Hactpoka pkoct kpaha

Hactpoka ybctbtehoct mkpooha

Screen Brightness adjustment Microphone sensitivity adjustment

As you know, the Xscale processors have reduced power consumption, which must alleviate power supply problems. To check that we fulfilled several tests. But before I turn to them let me draw your attention to a utility that allows manual switching between power consumption modes of the CPU (i.e. clock speed). The Power Management mode is set to automatic by default, but you can choose standard, power saving or turbo modes. Their impact on performance will be discussed later, and now let's estimate the time of running from a full battery. The first test was a continuous playback of MP3 files with a built-in Windows Media Player in headphones, backlight off (it switched on from time to time for a short operation with the PDA), maximum volume level. In the power saving mode the player stopped working in 11.5 hours. In the turbo mode the duration was 5 hours. At the peak load we played a small video clip in the PocketDivX 0.8. The processor was set to the turbo mode. The device could endure that one hour, and after that we could send and receive data vie IrDA and synchronized information through the cradle during 40 minutes. This approximately amounts to 1 h 20 m - 1 h 30 m of playing video, i.e. this handheld does not yield to its rivals in this aspect. On the whole, the ASUS MyPal A600 has the edge on the run-down time as far as many other Pocket PCs are concerned, though this strong point becomes weaker because of the unremovable battery construction.  

Hactpoka pema bkeh KK

Hactpoka "peak" ha obehe kapt amt
PDA wake-up mode adjustment Adjustment of response to a memory card

The weakest point of the MyPal A600 is that it determines battery's charge incorrectly. It's probably caused by errors in the algorithms of calculation of time of operation of the PXA250 processor in the specific modes. The most problems show up in the turbo mode - when we played video in the turbo mode we got the first warning that the battery needed to be charged yet at the 10the minute (though it was charged up by 70%), after that the gadget worked 40 minutes more, then several more warning messages followed at the interval of 1 minute and then the computer switched off. In other conditions it was the same: in the turbo mode the first warning came onto the screen when the battery was still full, then it appeared again when the battery level was 30-35%. In the other modes the system isn't so persistent, but there is another trouble, - the battery's level is determined incorrectly. After a long charging process (several hours, - the system must have shown 100%) it indicated just 90%, the indication might remain unchanged for a long time and then go down rapidly and freeze at another level (in this case a user will be annoyed with persistent warning messages). If we switch to the less power consuming mode the battery level will go up, which, though, looks logical as this parameter actually shows how much time (percentage wise) from the maximum is left.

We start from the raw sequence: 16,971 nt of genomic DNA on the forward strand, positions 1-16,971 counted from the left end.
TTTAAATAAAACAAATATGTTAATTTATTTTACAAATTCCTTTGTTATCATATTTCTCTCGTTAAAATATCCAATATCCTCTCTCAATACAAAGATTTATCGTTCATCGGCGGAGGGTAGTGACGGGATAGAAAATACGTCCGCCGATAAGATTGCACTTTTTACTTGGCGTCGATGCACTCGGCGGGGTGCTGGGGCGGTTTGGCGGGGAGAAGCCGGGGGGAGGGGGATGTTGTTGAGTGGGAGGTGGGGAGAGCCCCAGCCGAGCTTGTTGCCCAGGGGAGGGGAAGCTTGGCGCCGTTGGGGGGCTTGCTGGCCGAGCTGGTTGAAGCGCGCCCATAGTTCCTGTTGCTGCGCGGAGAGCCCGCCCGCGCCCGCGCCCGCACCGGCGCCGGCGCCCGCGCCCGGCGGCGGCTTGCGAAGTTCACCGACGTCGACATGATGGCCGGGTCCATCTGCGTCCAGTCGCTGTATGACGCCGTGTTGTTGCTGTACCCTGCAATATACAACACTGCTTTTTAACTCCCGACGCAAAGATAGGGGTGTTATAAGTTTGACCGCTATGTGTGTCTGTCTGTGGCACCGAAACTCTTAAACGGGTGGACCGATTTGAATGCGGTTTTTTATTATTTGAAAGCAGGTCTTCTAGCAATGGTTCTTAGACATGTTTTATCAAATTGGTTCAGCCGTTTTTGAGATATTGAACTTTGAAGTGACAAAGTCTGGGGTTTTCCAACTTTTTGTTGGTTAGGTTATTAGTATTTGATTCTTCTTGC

Bkehe pema "Advanced Performance Enhancement"

KK poct epeapyk
"Advanced Performance Enhancement" mode enabled PDA asks for rebooting

Standard software bundle

The ASUS MyPal A600 incorporates just the Pocket PC 2002 platform without any additional programs. It misses shell modifiers and program launchers which are often installed by other manufacturers (and quite often they are unremovable). I think it's the best solution as the original interface of the Pocket PC isn't less interesting than any other, and experienced users can always organize it to their liking by adding new features and programs.

There is the only add-on - ASUS Settings located in the Settings menu in the System tab. We have already mentioned its most interesting function - forced switching of processor modes. Besides, it can provide information on a type and size of flash memory and firmware version, adjust screen contrast (separately for power supply from battery and from mains), adjust MIC sensitivity, set hot keys to wake up the PDA and control auto start-up of applications from memory cards. Well, the utility doesn't set the world on fire, but it pleasantly supplements capabilities of the Pocket PC with new features.

Speed of operation

Performance of the new model is what we are mostly interesting in as this is the first thorough test of a production sample of the Pocket PC 2002 based on the Intel PXA250. Efficiency of such computers running under the current OS in applications not compiled for a given CPU doesn't differ from a typical one. We are going to test it, especially because we can change the processor's speed and compare performance in different modes.